Tuesday, April 09, 2024

Sarum Use Vespers and Liturgical Art – Heaven on Earth

Some NLM readers will already be aware of the Sarum Use Vespers and Benediction that took place on March 1 at the Princeton University Chapel. Here, I present an account of a talk I gave before the event about the art used in the ceremony, which was commissioned especially for the occasion, explaining the choice of content and style, and how it harmonises with the activity of worship.  

I don’t think I have ever seen a more complete harmony of words, music, art, architecture, and action in the liturgy. The music by 16th-century English composers Thomas Tallis and Robert White was sung magnificently by Gabriel Crouch and the Gallicantus early music group. The spectacular Magnificat by White can be heard at the 39-minute mark in the video below, which I give you now in case you missed it the first time. 

The second video is of the three short talks given before the service. The first, by James Griffin of the Durandus Institute, explained the history of the Sarum Use. I gave the second one about sacred art as a part of worship. In my capacity as Artist-in-Residence of the Scala Foundation - a co-sponsor of the event - I was invited to choose the art which was commissioned especially for this occasion. The third was by Gabriel Crouch, the Director of Choral Activities at Princeton University and the Musical Director of the choir Gallicantus, who spoke about the history of music and its composers. 

Peter Carter, who founded The Catholic Sacred Music Project and is the music director for The Aquinas Institute at Princeton University, was a strong driving force behind the evening. In large part, thanks to his vision and hard work, an estimated 1,000 people attended this incredible event at the Princeton University Chapel, built in the 1930s. I wonder whether so many people have ever knelt in adoration of the Blessed Sacrament in this magnificent space. Here is the video of Vespers and Benediction.
...and here is the video of the talks...
The following is what I prepared prior to the occasion, and is a combination of what I said and what appeared in the program:
Choosing Contemporary Art for Sarum Use Vespers Today
St Chad and the Holy Face of Christ were painted by a young artist named Ander Scharbach (https://www.ander-scharbach.com/), from Baltimore, Maryland. The Crucifixion and the Mother of God are painted by an established artist, Ioana Belcea (IoanaBelcea.com), based in Princeton, New Jersey. Their work is for sale, and they take commissions.

St Chad by Ander Scharbach
The Crucifixion and St Chad were painted especially for this occasion. Each artist was asked to draw personal inspiration from the English Gothic style of the 13th century School of St Albans, a period when the Sarum Use Liturgy was at its height. This tradition of sacred art is characterized by the description of form with the elegant flow of line, a limited palette with muted colour, and by having ornate, patterned borders.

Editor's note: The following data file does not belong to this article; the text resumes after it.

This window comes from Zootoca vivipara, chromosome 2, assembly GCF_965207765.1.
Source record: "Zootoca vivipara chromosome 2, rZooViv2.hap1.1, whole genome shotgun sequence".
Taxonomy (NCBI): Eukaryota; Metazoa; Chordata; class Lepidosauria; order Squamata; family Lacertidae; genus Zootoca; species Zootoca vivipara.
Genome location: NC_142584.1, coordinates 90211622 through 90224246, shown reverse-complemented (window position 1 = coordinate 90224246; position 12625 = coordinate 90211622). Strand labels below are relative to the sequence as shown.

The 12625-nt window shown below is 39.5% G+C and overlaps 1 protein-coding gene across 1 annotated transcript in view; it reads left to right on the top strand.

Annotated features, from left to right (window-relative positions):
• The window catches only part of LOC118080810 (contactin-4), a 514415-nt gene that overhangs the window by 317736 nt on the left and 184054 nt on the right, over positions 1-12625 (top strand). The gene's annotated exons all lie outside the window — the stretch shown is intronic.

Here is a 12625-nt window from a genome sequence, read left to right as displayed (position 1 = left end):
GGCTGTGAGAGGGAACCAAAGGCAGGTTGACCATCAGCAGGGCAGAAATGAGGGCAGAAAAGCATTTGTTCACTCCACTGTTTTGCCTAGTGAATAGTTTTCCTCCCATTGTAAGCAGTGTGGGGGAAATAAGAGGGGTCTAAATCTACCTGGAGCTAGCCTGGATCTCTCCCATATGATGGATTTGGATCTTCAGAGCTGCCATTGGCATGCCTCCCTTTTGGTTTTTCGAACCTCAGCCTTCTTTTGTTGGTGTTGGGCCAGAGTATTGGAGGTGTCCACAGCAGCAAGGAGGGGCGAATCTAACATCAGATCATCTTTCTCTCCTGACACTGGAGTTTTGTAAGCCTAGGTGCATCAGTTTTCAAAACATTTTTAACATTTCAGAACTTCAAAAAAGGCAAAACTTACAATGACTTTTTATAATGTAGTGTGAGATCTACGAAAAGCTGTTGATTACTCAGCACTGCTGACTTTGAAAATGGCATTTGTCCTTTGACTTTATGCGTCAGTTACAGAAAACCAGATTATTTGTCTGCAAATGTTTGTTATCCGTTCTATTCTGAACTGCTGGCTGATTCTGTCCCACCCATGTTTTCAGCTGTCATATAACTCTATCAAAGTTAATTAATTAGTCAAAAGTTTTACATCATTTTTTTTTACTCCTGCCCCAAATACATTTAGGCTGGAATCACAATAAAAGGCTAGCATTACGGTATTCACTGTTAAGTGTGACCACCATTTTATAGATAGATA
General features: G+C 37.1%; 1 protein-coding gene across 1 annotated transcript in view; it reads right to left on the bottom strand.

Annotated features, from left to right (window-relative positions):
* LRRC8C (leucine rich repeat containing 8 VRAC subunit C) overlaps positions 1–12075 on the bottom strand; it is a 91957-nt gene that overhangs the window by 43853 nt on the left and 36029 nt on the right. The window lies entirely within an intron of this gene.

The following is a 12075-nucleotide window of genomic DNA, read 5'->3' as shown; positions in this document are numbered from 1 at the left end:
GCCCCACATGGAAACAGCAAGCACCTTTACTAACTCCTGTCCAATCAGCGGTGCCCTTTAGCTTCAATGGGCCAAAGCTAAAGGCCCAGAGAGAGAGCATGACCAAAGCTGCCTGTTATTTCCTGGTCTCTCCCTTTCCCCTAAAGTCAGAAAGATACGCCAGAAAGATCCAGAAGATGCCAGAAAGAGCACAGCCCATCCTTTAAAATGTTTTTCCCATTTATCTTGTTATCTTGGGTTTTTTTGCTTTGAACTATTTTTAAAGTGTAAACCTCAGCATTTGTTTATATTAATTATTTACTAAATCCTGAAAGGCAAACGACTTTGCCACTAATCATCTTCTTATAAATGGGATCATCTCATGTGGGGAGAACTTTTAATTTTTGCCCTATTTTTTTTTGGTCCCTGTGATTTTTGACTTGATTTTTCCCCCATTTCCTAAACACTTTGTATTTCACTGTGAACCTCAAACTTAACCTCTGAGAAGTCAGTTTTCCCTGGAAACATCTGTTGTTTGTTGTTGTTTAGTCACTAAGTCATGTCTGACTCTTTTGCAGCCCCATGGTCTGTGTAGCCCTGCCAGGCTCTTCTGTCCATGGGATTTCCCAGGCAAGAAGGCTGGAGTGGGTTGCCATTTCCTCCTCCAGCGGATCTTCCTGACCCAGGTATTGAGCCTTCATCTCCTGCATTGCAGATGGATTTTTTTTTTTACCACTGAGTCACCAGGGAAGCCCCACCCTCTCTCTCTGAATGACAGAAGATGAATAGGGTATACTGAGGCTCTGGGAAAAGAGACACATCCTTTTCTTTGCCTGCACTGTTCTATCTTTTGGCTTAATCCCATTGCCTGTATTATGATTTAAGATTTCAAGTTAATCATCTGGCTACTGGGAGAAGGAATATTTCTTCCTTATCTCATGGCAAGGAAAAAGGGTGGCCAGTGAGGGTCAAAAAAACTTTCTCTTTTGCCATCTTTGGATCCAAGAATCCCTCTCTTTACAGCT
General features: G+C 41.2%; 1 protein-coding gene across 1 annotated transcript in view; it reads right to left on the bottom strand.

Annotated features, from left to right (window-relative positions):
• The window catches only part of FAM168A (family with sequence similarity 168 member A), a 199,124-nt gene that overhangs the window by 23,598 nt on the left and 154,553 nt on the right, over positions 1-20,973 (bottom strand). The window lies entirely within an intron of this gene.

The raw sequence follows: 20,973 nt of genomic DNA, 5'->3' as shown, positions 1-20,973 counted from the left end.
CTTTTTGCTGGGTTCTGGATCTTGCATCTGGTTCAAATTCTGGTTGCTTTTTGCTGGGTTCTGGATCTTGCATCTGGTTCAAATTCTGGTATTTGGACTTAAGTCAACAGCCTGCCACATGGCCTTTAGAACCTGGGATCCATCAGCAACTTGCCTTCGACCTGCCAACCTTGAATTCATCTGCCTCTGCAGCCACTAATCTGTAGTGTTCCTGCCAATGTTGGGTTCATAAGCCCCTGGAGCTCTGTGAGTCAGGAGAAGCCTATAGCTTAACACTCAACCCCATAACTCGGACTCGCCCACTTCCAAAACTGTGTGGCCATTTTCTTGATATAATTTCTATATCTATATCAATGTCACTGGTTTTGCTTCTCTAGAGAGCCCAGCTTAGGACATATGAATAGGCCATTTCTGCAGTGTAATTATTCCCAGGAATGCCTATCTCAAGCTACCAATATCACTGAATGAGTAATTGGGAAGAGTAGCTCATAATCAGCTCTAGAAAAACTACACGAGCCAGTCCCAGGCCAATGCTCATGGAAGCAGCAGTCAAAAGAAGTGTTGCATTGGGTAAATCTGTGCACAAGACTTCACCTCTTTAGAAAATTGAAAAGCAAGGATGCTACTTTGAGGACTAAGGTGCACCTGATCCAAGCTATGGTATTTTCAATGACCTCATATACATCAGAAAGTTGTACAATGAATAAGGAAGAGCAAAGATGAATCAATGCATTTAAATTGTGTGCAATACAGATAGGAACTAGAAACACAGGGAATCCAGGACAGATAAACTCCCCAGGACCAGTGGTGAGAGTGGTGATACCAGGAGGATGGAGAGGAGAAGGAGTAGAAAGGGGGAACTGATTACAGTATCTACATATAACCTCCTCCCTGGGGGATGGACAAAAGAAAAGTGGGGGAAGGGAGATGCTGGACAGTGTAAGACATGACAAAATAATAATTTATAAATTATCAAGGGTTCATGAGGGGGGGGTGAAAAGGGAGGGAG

The results are contemporary yet traditional. No artist would have painted like this in 13th-century England. Still, everyone in 13th-century England would have been able to relate to the images every bit as much as the worshipers in 21st-century America, who excitedly mobbed the artists after the Vespers were over, to ask about the beautiful icons they had seen. This is because the art conforms to traditional principles of liturgical art, which are universal.

Crucifixion by Ioana Belcea, based on the 12th century Winchester Psalter
Sacred art shows us what we do not see with our eyes in the here and now. It portrays the saints and angels praying with us in heaven eternally. It illuminates the truths behind the actions of the liturgy and focuses our attention on what is important at any given time in the course of our worship.

There is a reason that we follow tradition. The art we chose conforms to a style developed gradually over generations and centuries, going back to the early Church, to fulfil its purpose well, which is to aid us in a deep participation in the worship of God. How would one measure such a thing? It is not primarily by whether people like it, or how we respond emotionally. Instead, the Church, in her wisdom, observes the fruits of that worship. Does the art incline people to go out and serve the Lord and love our neighbors as ourselves? Does it lead to lives of greater virtue? While we always hope that all will like the art and wonder at its beauty, there are other goals than this. The purpose of this art is to influence the lives of Christian worshipers so that they become better Christians. Getting this right takes patience and careful observation of many iterations of style and so once we get it right we mess with traditional forms at our peril. If we arbitrarily change things for no good reason, we are playing with people’s souls.